There’s been strife along the way. In 2007 and 2008, violence broke out in Kenya. Despite this, Kanyiri decided to go back to Kenya to do what she could for the orphans, who at one point were hidden under floorboards as the conflict moved from Nairobi to Nakuru.

“People in the states who had gotten to know Margaret suggested she try to bring her family here, to get them out of that unsafe environment. Her answer was, ‘But what about the orphans? They would be left yet one more time,'” Nuttal said.

Much of the work Patton’s students did the first year was undone by the conflict.

“(Kanyiri’s) farm at the orphanage was wiped out. Luckily, the orphans’ bedding survived, but I don’t know how,” Patton said.

But sometimes struggle produces an even greater than expected result. Recently, the Horn of Africa has been suffering under massive drought, making a fresh water supply — something the orphanage did not have — more important than ever. Patton said her students worked this past year to provide funds for Shalom Garden to purchase a water filtration system.

“We were working on that and then people here — it must be just that we know how precious water is in the West — there was just an outpouring where we had enough money to do a water filtration or combine our efforts with those in Virginia and purchase land,” Patton said.

Land would provide a permanent home for the orphanage, which is currently being operated out of a rental property.

“Right now, (Kanyiri) is working on having an orphanage built on the new land, so all the children can live in one dormitory,” Patton said. “They’re well on their way.”

This coming fall, Patton said her students will be working with clients in Botswana, with the help of a former cross cultural communication student who’s now serving in the Peace Corps.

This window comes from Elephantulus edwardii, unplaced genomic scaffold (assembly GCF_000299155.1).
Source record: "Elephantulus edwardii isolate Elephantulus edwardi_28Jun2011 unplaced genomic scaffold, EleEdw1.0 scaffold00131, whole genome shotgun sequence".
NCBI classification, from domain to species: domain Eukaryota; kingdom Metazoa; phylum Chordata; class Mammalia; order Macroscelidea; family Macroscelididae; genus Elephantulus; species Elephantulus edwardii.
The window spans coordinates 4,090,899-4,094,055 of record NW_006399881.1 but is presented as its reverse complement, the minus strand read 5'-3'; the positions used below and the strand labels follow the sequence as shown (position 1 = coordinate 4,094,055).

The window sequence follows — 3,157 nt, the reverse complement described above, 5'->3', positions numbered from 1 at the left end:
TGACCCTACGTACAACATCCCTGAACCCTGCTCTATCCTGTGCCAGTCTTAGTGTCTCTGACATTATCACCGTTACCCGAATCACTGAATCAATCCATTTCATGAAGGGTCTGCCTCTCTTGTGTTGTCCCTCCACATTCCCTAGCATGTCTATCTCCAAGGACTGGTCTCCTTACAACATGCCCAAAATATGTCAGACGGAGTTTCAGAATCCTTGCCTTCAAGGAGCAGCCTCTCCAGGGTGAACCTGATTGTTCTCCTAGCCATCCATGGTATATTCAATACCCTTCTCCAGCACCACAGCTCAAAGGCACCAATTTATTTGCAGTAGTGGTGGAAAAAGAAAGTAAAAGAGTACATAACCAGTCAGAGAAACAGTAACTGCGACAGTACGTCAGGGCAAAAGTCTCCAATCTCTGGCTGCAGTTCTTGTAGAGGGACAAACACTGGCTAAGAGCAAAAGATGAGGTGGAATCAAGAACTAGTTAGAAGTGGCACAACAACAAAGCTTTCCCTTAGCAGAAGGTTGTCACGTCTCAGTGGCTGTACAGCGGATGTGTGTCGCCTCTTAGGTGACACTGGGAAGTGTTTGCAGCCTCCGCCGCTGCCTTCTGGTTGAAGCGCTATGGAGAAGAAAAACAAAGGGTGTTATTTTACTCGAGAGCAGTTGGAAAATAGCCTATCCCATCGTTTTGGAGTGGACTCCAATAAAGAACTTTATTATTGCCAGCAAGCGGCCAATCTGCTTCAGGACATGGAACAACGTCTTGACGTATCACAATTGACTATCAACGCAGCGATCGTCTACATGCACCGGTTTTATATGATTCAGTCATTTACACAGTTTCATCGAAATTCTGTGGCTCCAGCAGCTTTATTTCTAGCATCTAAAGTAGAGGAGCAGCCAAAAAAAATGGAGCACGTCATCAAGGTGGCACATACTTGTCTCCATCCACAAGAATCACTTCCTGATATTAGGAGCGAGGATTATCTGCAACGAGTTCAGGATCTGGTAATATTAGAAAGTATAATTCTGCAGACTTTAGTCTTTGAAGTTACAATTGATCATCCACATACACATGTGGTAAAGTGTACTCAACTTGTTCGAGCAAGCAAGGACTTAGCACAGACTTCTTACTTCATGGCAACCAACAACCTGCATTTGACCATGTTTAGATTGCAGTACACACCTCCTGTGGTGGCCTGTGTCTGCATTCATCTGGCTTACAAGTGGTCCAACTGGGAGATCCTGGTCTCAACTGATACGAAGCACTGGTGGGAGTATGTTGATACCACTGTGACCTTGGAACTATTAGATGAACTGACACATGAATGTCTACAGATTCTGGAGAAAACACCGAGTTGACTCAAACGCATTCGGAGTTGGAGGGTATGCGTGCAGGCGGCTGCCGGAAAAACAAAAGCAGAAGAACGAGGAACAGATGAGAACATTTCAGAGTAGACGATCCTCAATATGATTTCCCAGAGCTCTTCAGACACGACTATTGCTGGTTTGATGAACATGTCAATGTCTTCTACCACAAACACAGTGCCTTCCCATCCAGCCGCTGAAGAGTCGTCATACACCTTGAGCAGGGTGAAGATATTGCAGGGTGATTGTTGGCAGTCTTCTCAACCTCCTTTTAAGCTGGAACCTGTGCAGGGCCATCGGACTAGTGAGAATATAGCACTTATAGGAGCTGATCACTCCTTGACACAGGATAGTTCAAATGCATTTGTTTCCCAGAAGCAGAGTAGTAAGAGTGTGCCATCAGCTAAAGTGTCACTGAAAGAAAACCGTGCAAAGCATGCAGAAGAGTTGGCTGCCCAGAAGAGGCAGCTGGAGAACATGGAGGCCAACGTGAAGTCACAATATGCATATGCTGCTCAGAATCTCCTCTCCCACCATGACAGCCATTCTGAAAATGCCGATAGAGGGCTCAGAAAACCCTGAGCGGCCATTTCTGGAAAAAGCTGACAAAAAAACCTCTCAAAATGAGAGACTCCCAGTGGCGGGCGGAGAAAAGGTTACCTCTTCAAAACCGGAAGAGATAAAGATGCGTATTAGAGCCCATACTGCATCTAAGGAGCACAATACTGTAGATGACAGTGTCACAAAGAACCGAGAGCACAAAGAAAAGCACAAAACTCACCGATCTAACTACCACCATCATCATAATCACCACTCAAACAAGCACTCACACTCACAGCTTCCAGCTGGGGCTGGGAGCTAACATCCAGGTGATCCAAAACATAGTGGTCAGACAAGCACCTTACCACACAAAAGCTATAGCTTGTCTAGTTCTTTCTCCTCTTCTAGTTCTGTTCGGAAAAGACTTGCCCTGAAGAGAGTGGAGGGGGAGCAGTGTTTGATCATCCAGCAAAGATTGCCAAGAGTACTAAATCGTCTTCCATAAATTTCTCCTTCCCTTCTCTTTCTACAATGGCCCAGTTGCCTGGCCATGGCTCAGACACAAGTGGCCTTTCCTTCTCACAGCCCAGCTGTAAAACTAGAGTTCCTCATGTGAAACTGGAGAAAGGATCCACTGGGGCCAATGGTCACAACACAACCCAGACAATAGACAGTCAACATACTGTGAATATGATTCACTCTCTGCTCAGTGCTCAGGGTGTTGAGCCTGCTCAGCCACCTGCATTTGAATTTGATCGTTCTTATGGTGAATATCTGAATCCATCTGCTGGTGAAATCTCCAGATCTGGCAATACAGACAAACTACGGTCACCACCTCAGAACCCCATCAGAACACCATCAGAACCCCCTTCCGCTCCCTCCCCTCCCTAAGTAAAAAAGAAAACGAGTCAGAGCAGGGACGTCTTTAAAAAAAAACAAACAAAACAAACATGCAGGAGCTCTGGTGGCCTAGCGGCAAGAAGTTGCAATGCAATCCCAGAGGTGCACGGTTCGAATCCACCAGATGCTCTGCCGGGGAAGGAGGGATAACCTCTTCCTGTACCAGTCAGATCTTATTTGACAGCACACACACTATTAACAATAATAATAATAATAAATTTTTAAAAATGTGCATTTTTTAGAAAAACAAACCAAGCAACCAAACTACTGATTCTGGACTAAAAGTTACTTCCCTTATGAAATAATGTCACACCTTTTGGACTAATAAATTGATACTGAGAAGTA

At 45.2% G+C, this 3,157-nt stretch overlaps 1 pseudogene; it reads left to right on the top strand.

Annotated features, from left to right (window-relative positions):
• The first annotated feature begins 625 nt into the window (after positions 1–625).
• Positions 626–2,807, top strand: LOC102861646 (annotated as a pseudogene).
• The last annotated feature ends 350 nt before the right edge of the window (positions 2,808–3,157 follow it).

“Even though we’re not actively working with the orphanage this fall semester, I will keep in touch with Margaret and Pat to see how the building goes, see what’s happening there and then figure out what else the students could help with. Orphanages are always going to be in need, but at this stage, it seems like Margaret is on more solid footing than she has been in the past. That’s very positive.”

Students have connected strongly with that philosophy of giving back. While charity can be found nearly everywhere, Patton said it’s something that comes easy to many in Wyoming.

“Every year, I’m just amazed and delighted at what the students get out of this,” she said. “I think Wyoming people know that because there can be such cold winters here and people live in really isolated populations that you really do need to look out for one another, and give back and just be there for people. UW students have really taken that to heart.”

Nuttal said Fairport Baptist and three other churches have sponsored many of the children, but that five of the 21 orphans are still in need. While there are those nearby also in need, Nuttal said any help that can be provided to others around the world can blossom into great things.

“You can reach out to somebody locally or around the world,” she said. “We never know with these 21 children, how they are going to be impacted and realize these are Americans reaching out because we love them. Some of these children may grow up to be powerful leaders in Kenya, or at the very least they may recognize that because of the gifts of others they were able to get off the streets and have a place to live, have a new family.”

“We never know the ramifications of what’s going to come out of that, but I would certainly think that when they grow up they too will want to give back to others,” Nuttal added.


Information from: Laramie Daily Boomerang – Laramie,